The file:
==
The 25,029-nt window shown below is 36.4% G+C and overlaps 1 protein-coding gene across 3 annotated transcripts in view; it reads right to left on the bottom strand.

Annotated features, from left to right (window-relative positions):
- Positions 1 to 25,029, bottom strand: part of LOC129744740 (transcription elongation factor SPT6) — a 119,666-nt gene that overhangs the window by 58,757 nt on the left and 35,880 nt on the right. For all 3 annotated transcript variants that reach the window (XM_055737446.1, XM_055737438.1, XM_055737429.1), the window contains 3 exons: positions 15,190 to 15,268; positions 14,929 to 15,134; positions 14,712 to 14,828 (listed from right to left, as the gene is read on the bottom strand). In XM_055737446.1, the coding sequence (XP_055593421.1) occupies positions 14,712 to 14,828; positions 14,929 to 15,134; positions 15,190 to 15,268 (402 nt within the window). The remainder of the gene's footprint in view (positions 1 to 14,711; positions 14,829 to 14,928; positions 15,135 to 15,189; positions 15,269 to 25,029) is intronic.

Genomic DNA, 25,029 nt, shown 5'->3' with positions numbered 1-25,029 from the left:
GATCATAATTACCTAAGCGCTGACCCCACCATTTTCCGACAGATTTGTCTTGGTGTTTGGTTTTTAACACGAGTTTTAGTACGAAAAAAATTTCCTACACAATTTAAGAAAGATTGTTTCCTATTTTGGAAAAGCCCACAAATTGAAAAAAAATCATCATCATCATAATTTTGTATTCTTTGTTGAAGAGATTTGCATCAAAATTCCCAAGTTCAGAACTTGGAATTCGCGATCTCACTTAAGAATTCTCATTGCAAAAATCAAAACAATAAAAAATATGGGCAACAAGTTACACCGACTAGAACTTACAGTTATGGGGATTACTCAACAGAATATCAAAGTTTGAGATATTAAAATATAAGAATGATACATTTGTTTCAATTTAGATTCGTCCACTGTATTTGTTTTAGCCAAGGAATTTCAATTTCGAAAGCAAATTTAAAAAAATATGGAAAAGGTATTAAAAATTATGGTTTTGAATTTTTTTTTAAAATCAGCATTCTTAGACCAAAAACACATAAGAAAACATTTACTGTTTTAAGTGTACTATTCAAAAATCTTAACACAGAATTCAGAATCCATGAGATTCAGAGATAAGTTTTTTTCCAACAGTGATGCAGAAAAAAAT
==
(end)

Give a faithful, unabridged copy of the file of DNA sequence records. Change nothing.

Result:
The 25,029-nt window shown below is 36.4% G+C and overlaps 1 protein-coding gene across 3 annotated transcripts in view; it reads right to left on the bottom strand.

Annotated features, from left to right (window-relative positions):
- Positions 1 to 25,029, bottom strand: part of LOC129744740 (transcription elongation factor SPT6) — a 119,666-nt gene that overhangs the window by 58,757 nt on the left and 35,880 nt on the right. For all 3 annotated transcript variants that reach the window (XM_055737446.1, XM_055737438.1, XM_055737429.1), the window contains 3 exons: positions 15,190 to 15,268; positions 14,929 to 15,134; positions 14,712 to 14,828 (listed from right to left, as the gene is read on the bottom strand). In XM_055737446.1, the coding sequence (XP_055593421.1) occupies positions 14,712 to 14,828; positions 14,929 to 15,134; positions 15,190 to 15,268 (402 nt within the window). The remainder of the gene's footprint in view (positions 1 to 14,711; positions 14,829 to 14,928; positions 15,135 to 15,189; positions 15,269 to 25,029) is intronic.

Genomic DNA, 25,029 nt, shown 5'->3' with positions numbered 1-25,029 from the left:
GATCATAATTACCTAAGCGCTGACCCCACCATTTTCCGACAGATTTGTCTTGGTGTTTGGTTTTTAACACGAGTTTTAGTACGAAAAAAATTTCCTACACAATTTAAGAAAGATTGTTTCCTATTTTGGAAAAGCCCACAAATTGAAAAAAAATCATCATCATCATAATTTTGTATTCTTTGTTGAAGAGATTTGCATCAAAATTCCCAAGTTCAGAACTTGGAATTCGCGATCTCACTTAAGAATTCTCATTGCAAAAATCAAAACAATAAAAAATATGGGCAACAAGTTACACCGACTAGAACTTACAGTTATGGGGATTACTCAACAGAATATCAAAGTTTGAGATATTAAAATATAAGAATGATACATTTGTTTCAATTTAGATTCGTCCACTGTATTTGTTTTAGCCAAGGAATTTCAATTTCGAAAGCAAATTTAAAAAAATATGGAAAAGGTATTAAAAATTATGGTTTTGAATTTTTTTTTAAAATCAGCATTCTTAGACCAAAAACACATAAGAAAACATTTACTGTTTTAAGTGTACTATTCAAAAATCTTAACACAGAATTCAGAATCCATGAGATTCAGAGATAAGTTTTTTTCCAACAGTGATGCAGAAAAAAAT